As suggested by the title of his latest album, the Americana-chart-topping 'I Am What I Am,' country music icon Merle Haggard makes no excuses for his outspoken opinions and pulls no punches when it comes to recounting the hardscrabble life he's led. The 73-year-old ex-con, who notoriously served time in San Quentin prison for attempted robbery, was inspired to finally turn his back on his criminal past after seeing Johnny Cash perform there three times.

While you might imagine (and you'd be half-right) that the Hag has little sympathy for jailbird/celebrity Lindsay Lohan, Merle does have some practical advice to offer the young star.

"I feel sorry for her because she's such a lovely creature and such a talented person, and she's also a spoiled brat," Merle tells Vanity Fair. "I don't know if they've put her in with the rest of the inmates. I doubt that they would, but if it happens, she may have to fight her way out of a couple things. She has to be honest, and she has to let the other prisoners know that she doesn't feel like she's any better than they are."

Merle also cautions that the 24-year-old actress would do well to stay honest and pay attention.

"When I was in San Quentin, I paid attention the whole time I was there," he says. "And I made sure I didn't borrow anything from anybody. If I told somebody I was going to meet them on a Tuesday, I met 'em. I learned that it's better to be honest, because you can't get away from your lie. I really do feel sorry for her. She's going to have to straighten out her life, otherwise she'll be dead by the time she's 30. That's the bottom line."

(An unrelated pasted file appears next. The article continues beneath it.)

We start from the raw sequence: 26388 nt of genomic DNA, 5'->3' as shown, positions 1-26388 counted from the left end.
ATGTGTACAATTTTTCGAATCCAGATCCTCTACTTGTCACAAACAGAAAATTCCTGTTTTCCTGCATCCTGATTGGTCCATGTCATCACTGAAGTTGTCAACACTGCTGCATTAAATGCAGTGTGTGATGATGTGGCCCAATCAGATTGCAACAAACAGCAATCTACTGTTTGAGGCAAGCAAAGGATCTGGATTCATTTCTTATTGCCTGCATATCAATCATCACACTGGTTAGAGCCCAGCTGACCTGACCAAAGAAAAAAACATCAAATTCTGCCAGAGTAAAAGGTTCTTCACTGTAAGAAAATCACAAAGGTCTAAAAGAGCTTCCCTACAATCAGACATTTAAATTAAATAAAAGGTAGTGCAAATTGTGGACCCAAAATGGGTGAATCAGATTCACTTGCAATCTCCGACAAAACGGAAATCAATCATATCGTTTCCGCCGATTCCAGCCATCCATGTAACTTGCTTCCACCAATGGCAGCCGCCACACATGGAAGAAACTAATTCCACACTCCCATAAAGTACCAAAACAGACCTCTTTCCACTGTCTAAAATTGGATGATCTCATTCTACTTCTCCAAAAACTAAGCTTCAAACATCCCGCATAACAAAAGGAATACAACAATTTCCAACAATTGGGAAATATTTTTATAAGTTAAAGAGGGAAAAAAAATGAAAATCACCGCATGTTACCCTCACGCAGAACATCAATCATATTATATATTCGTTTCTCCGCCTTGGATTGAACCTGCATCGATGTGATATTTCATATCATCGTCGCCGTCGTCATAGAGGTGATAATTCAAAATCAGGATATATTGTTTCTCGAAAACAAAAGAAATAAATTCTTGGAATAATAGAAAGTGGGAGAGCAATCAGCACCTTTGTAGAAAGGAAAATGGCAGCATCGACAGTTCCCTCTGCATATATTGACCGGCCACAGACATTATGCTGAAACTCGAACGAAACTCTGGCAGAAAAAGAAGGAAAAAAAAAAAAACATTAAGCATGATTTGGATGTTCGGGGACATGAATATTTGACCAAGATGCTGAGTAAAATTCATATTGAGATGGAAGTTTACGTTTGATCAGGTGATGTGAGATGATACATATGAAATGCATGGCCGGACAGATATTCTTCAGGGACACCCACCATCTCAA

Merle's conversation with Vanity Fair also features the Country Music Hall of Famer (and recent California Hall of Fame inductee) regaling the writer with tales of hopping freight trains, popping pills with Johnny Cash, recently giving up pot-smoking, and encountering a fellow prison inmate with a truly disgusting (and apparently well-earned) nickname.

The singer-songwriter, often referred to as the 'Poet of the Common Man' was recently the subject of an American Masters documentary called 'Merle Haggard: Learning to Live with Myself,' which is now streaming on the PBS website.